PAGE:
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With the SX2311-03 budget desktop PC ($599 as of August 24, 2010), Gateway jumps into the crowded compact-PC market. Since there's simply no way to squeeze more out of a miniature system and still keep it competitive, PC makers end up creating similar models priced in the $600 range. That doesn't mean, however, that there isn't enough variance between system loadouts to establish a pecking order.
You might think that the use of an AMD CPU--specifically, the 2.8GHz Phenom II X4 820--should have allowed Gateway to slap a lower price tag on this machine. Instead, from the looks of things, the company chose to use the savings to beef up the system's components. The 4GB of DDR3 memory is a bit better than the 3GB we've seen on competing desktops such as the Acer Veriton X480G or Acer Aspire X1301-B1812, but nothing much compared with the 6GB of RAM in Gateway's own SX2840-01. We do like the inclusion of a 1TB hard drive--but in that respect, the SX2840-01 matches the SX2311-03.
Why do we keep bringing up Gateway's other recent desktop? As far as specs, what it doesn't match on the SX2311-03, it beats. The SX2311-03's score of 108 on our WorldBench 6 suite of tests pales next to the mark of 118 that the less expensive ($559), Intel-based SX2840-01 earned. As for graphics, the other Gateway barely surpassed the SX2311-03 in gaming prowess, delivering 18.4 frames per second on our Unreal Tournament 3 benchmark (1920 by 1200 resolution, high quality) to the SX2311-03's 7.9 fps. Although 18.4 fps might not be a result to show off to one's friends, it is nevertheless stronger than what we saw from the SX2311-03.
Had we a nickel for every time we saw this system's chassis come through the PCWorld Labs, we could likely afford two of these machines. We always appreciate the glossy coverings of this particular Gateway case, however. A side-flipped panel conceals the DVD burner (no Blu-ray on this inexpensive little guy), and a separate panel at the bottom of the case hides the PC's five front USB ports and multiformat card reader. This elegant setup beats the look of the Acer X480G and other business PCs, which tend to slap connectors and drives on the front of the case in a dull fashion.
The inside of the SX2311-03 is troublesome. Of course, it isn't as if Gateway had much room to create some kind of beautiful, easy-to-access construction within this small rig. That said, you can't access the system's hard drive or memory slots without removing the optical drive--a major annoyance. The sole open PCI x16 slot is clutter-free, however, and wiring isn't an issue here (presumably, there's just no room to do a sloppy wiring job).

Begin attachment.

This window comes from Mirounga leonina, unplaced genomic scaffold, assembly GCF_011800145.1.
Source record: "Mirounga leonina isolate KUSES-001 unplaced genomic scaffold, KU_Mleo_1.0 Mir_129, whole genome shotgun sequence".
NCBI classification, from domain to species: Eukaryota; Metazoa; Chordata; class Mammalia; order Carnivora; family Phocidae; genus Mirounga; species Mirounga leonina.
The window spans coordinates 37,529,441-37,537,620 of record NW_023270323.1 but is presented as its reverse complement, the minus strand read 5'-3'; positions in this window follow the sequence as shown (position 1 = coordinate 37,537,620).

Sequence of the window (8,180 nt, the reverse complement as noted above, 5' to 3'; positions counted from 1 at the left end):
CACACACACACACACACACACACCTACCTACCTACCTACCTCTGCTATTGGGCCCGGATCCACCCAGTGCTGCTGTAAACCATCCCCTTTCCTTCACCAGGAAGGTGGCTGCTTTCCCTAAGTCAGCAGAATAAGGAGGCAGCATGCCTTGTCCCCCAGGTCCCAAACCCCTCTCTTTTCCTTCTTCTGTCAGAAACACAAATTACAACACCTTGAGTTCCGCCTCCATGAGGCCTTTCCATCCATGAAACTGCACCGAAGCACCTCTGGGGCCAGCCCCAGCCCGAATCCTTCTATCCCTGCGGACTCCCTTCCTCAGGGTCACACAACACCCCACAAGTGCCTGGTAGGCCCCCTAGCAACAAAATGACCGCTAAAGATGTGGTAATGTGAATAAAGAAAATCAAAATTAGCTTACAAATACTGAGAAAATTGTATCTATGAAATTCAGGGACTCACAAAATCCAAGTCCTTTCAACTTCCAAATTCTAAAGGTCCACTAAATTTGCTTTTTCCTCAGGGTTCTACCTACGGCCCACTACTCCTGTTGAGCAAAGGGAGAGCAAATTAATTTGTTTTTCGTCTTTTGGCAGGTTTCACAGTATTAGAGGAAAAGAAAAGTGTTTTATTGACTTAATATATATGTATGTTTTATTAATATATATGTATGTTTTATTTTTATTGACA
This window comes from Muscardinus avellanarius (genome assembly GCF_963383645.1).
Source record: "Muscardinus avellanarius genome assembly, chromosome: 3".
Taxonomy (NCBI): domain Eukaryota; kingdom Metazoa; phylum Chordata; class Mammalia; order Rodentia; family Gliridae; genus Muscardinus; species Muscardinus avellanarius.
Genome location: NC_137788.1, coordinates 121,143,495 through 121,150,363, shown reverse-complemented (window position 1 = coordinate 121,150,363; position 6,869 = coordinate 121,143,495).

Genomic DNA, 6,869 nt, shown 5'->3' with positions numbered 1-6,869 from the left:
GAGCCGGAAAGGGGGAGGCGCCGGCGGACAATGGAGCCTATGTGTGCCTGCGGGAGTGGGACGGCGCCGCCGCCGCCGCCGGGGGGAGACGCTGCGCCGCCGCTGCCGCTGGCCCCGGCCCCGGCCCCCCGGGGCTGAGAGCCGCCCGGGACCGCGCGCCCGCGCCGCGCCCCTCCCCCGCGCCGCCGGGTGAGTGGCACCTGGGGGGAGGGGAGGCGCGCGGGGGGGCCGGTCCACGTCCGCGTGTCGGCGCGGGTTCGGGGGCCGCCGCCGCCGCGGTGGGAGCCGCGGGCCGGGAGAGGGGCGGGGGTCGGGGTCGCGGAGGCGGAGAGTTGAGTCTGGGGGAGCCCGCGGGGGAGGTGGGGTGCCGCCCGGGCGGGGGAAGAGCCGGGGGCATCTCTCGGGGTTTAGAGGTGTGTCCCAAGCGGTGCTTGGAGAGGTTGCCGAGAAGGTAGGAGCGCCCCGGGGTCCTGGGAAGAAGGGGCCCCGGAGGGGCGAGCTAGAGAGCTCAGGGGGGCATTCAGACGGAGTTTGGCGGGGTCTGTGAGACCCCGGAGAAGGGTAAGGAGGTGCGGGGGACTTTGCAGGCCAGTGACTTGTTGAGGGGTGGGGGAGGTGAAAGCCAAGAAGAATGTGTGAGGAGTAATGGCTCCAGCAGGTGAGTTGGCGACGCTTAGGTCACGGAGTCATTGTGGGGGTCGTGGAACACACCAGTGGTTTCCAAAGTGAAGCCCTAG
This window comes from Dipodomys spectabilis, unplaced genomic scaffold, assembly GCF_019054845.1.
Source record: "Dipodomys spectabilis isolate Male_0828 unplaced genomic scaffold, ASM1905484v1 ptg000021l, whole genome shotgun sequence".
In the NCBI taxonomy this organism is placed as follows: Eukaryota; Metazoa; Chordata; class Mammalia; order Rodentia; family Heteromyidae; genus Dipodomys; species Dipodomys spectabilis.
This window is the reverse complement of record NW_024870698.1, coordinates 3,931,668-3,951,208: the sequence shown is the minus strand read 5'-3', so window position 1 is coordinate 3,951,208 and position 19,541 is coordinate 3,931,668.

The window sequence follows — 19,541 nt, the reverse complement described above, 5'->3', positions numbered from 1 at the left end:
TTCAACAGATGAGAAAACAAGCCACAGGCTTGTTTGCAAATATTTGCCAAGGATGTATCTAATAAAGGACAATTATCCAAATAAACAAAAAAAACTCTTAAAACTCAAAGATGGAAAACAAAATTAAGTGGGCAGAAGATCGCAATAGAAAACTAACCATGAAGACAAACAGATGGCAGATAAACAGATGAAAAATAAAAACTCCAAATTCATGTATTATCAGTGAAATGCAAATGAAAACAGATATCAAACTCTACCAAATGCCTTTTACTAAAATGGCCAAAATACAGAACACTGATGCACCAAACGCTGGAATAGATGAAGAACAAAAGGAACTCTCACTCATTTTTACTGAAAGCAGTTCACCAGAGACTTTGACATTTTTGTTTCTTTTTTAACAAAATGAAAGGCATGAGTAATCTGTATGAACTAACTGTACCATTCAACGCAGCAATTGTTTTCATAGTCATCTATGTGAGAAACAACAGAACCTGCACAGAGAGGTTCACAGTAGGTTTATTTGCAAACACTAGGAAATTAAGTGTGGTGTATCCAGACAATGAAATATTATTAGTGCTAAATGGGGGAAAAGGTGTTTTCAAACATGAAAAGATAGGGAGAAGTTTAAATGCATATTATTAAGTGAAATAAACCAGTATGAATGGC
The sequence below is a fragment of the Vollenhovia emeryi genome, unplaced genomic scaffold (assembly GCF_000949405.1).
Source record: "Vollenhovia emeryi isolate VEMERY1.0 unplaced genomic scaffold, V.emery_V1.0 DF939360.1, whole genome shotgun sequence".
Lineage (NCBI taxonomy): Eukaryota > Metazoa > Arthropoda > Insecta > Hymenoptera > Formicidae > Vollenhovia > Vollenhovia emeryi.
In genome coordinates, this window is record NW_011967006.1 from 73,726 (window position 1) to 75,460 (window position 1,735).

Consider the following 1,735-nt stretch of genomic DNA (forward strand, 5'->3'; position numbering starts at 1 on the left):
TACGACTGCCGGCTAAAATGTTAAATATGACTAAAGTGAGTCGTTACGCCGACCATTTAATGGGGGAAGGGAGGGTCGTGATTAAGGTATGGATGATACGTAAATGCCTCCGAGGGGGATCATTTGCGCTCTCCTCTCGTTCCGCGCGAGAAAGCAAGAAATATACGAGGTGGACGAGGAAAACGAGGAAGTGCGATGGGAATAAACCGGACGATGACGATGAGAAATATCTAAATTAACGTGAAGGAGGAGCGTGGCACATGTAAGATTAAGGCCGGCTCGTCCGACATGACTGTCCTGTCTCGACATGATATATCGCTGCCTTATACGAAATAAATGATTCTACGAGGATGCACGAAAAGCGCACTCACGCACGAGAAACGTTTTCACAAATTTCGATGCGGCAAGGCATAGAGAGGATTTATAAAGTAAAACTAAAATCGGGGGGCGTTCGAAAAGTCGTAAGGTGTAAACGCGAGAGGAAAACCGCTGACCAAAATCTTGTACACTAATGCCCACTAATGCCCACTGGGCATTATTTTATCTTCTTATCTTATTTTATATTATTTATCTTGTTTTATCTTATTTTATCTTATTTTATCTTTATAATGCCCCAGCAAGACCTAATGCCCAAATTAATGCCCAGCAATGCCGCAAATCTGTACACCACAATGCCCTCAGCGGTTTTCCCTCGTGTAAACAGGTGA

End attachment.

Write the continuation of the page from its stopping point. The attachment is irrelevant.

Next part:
At the rear of the system you'll find an above-average number of connections for a PC of this size, including four USB ports, one eSATA port, one gigabit ethernet port, integrated 5.1 surround sound, and a VGA and HDMI connection. That's a bit more than what you'll find on Acer's X480G; but just as with Gateway's SX2840-01, the lack of a DVI connection here means that you'll encounter subpar display quality without an HDMI-to-DVI converter or an HDMI-accessible monitor. On the SX2311-03, Gateway has also removed the FireWire support that's found on the front of the SX2840-01. The company has, however, added integrated 802.11 b/g/n networking capabilities to this system, which helps to compensate for the loss of FireWire to a good degree.
The mouse and keyboard that ship with the SX2311-03 are generic in design and function, offering no additional buttons; both are average, plain input devices. They're wired, as well, which will eat up two USB ports on your nine-port system.
So where does that leave the Gateway SX2311-03? To be honest, it lands right behind the company's own SX2840-01 desktop. The two are nearly identical in construction, save for the parts where the SX2840-01 pulls ahead--namely, in general and gaming performance, connectivity, and interior chassis design. Given that you'd be paying a bit less for a better PC with the SX2840-01, the SX2311-03 does not belong at the top of your must-have list. For once, Gateway's biggest rival is...itself.
Gateway’s miniature desktop PC simply doesn't have room for anything extra, and its lack of space versus competing systems is distressing.
- Slim chassis offers a pleasing look
- Above-average connectivity
- Integrated wireless networking
- Small size makes upgrades difficult